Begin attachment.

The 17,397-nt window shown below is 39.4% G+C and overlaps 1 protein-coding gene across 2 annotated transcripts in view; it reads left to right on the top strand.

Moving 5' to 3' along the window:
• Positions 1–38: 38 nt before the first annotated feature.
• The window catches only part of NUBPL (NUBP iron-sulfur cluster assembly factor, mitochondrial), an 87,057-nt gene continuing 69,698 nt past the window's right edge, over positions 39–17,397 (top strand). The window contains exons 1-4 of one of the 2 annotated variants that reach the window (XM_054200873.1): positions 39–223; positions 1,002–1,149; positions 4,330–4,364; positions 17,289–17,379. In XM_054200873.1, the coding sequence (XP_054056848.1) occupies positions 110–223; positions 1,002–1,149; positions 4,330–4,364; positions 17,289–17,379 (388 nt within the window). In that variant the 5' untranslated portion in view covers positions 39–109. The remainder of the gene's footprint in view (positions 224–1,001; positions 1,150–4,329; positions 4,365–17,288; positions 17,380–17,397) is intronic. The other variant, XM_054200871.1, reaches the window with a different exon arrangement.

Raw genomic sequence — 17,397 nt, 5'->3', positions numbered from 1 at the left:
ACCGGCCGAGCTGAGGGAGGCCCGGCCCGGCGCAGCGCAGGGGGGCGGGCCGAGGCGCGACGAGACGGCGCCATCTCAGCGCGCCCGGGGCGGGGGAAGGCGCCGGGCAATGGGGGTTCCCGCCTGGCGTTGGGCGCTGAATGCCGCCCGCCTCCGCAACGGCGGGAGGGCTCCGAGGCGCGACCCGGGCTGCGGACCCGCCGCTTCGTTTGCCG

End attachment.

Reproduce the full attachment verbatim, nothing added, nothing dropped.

The 17,397-nt window shown below is 39.4% G+C and overlaps 1 protein-coding gene across 2 annotated transcripts in view; it reads left to right on the top strand.

Moving 5' to 3' along the window:
• Positions 1–38: 38 nt before the first annotated feature.
• The window catches only part of NUBPL (NUBP iron-sulfur cluster assembly factor, mitochondrial), an 87,057-nt gene continuing 69,698 nt past the window's right edge, over positions 39–17,397 (top strand). The window contains exons 1-4 of one of the 2 annotated variants that reach the window (XM_054200873.1): positions 39–223; positions 1,002–1,149; positions 4,330–4,364; positions 17,289–17,379. In XM_054200873.1, the coding sequence (XP_054056848.1) occupies positions 110–223; positions 1,002–1,149; positions 4,330–4,364; positions 17,289–17,379 (388 nt within the window). In that variant the 5' untranslated portion in view covers positions 39–109. The remainder of the gene's footprint in view (positions 224–1,001; positions 1,150–4,329; positions 4,365–17,288; positions 17,380–17,397) is intronic. The other variant, XM_054200871.1, reaches the window with a different exon arrangement.

Raw genomic sequence — 17,397 nt, 5'->3', positions numbered from 1 at the left:
ACCGGCCGAGCTGAGGGAGGCCCGGCCCGGCGCAGCGCAGGGGGGCGGGCCGAGGCGCGACGAGACGGCGCCATCTCAGCGCGCCCGGGGCGGGGGAAGGCGCCGGGCAATGGGGGTTCCCGCCTGGCGTTGGGCGCTGAATGCCGCCCGCCTCCGCAACGGCGGGAGGGCTCCGAGGCGCGACCCGGGCTGCGGACCCGCCGCTTCGTTTGCCG